Great conference dinners – Part 1

glasses-1036424_640Those of you who know me, or have heard my rants from afar, will know that there are several things that send me into major hobby-horse mode.

One of them is open plan offices, another is conference dinners.

There may be some furrowed brows at this stage.

Conference dinners? Don’t people go to them to eat good food, have fun, and get to know one another better? Isn’t it just one of those blurred professional / social things you do as part of a conference? Who doesn’t want to dance? Why would anyone have such weirdly negative feelings about a conference dinner?

Well, I’m so glad you asked.

When I wrote It’s not you, it’s me, and included a conference quiz that Inger Mewburn (an avowed extroverted type) and I (a mostly introverted type) filled out, this was our answer to the conference dinner question:

conf dinner yes no

I’m not just a bit conference dinner averse; I avoid them where possible. Occasionally, when I’m convening an event, I have to attend the conference dinner. Or friends force me to go with them (after assuring me there will be an escape hatch – escape hatches are extremely important). Why am I this way? It has a lot to do with previous bad experiences at conference dinners (stuck with incompatible people for hours in uber-awkwardness, expensive bad food, awful meal-side entertainment…), and the ongoing forced socialisation aspect that has never sat well with me.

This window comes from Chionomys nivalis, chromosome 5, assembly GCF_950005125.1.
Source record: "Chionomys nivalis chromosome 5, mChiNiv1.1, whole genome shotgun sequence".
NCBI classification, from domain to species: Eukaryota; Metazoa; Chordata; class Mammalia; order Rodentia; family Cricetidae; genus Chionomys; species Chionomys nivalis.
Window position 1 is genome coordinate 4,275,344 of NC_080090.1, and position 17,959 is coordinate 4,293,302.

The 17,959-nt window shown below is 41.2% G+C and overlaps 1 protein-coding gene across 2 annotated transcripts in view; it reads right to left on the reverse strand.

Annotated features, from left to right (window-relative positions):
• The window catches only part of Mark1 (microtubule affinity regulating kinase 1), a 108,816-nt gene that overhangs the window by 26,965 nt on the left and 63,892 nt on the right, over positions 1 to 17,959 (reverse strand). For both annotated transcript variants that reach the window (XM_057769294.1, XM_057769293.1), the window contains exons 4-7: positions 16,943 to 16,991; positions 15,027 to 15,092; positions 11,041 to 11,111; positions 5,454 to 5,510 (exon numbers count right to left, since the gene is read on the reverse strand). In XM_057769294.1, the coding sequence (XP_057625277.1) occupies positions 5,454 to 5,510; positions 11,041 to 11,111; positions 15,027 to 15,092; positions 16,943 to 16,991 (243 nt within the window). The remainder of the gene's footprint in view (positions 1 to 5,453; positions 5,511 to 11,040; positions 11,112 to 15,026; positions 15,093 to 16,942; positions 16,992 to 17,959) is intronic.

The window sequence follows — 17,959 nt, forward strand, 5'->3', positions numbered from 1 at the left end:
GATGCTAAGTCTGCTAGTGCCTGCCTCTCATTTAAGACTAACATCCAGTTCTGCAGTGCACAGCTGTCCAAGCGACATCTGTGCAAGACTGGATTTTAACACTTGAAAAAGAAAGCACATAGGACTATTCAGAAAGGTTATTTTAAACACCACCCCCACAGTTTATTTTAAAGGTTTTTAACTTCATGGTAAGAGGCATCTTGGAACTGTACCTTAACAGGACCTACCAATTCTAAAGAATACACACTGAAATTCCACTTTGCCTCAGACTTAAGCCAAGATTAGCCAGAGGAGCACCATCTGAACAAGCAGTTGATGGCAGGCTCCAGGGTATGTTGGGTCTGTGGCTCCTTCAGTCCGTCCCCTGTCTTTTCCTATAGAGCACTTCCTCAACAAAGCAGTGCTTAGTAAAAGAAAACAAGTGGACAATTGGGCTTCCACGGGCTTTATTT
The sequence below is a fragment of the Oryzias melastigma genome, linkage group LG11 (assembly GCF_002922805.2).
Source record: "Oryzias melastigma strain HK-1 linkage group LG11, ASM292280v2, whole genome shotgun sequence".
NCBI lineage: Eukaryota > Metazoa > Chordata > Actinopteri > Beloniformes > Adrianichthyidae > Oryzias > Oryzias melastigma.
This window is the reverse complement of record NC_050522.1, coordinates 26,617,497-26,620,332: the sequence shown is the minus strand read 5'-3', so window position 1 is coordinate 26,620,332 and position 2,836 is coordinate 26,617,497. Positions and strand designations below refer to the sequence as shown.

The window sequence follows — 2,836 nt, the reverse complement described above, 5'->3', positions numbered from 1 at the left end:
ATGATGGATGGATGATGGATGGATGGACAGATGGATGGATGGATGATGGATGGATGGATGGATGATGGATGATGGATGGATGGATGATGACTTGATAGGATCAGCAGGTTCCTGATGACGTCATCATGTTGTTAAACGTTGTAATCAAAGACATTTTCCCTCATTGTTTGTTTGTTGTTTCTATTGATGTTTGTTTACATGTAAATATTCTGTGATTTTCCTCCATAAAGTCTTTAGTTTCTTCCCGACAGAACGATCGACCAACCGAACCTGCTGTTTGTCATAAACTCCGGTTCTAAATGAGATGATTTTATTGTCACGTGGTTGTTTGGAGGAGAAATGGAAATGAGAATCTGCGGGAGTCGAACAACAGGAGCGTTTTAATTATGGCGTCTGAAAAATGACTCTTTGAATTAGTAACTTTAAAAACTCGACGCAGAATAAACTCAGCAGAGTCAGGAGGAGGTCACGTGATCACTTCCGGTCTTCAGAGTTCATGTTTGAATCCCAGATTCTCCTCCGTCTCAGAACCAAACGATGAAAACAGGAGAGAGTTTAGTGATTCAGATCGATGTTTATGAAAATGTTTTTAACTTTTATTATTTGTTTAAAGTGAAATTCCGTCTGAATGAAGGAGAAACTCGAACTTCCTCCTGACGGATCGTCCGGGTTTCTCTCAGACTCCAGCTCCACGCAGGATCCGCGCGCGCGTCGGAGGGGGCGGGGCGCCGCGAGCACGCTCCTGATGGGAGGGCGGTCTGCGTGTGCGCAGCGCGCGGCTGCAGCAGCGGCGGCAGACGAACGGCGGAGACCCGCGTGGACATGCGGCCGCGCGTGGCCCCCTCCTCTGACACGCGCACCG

I love going out to dinner with certain conference people. To a place we choose. To do things we like.

So, as a biased non-participator of conference dinners, what’s with this post about them?

I think of it as a bit of an anthropological exercise. My spontaneous and only-open-for-a-day survey the other weekend brought lots of confirmation that my twitter echo-chamber is populated by many of the same persuasion as me – others who hate conference dinners, and never go.

I’m very interested in what people consider a great conference dinner, because I know they do happen. Many thanks to the 45 or so people who answered the survey, provided information via direct messages, or commented on my Facebook query.

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What should you do with a toxic collaborator?

What's yours? | Photo by Tseen Khoo

What’s yours? | Photo by Tseen Khoo

When I wrote Do you have a toxic collaborator? back in January this year, I promised a follow-up post about what to do if you found you did have one.

This second post has taken me a while to write. Not because I forgot, or thought it wasn’t important. If anything, it has been weighing on my mind all year!

It’s a really hard post to write because I wanted it to contain useful advice – not just platitudes – for those who found themselves in these situations.

Various stories that came my way after the initial post also upped my trepidation. The elements I was talking about, while annoying and with the potential to be project-breakers, were not as vicious or vindictive as some of the narratives people shared with me.

I suddenly felt that whatever I said wouldn’t have helped any of those dire situations, and sometimes there were just awful, small-minded (but powerful) sorts that you just have to avoid or be wary about.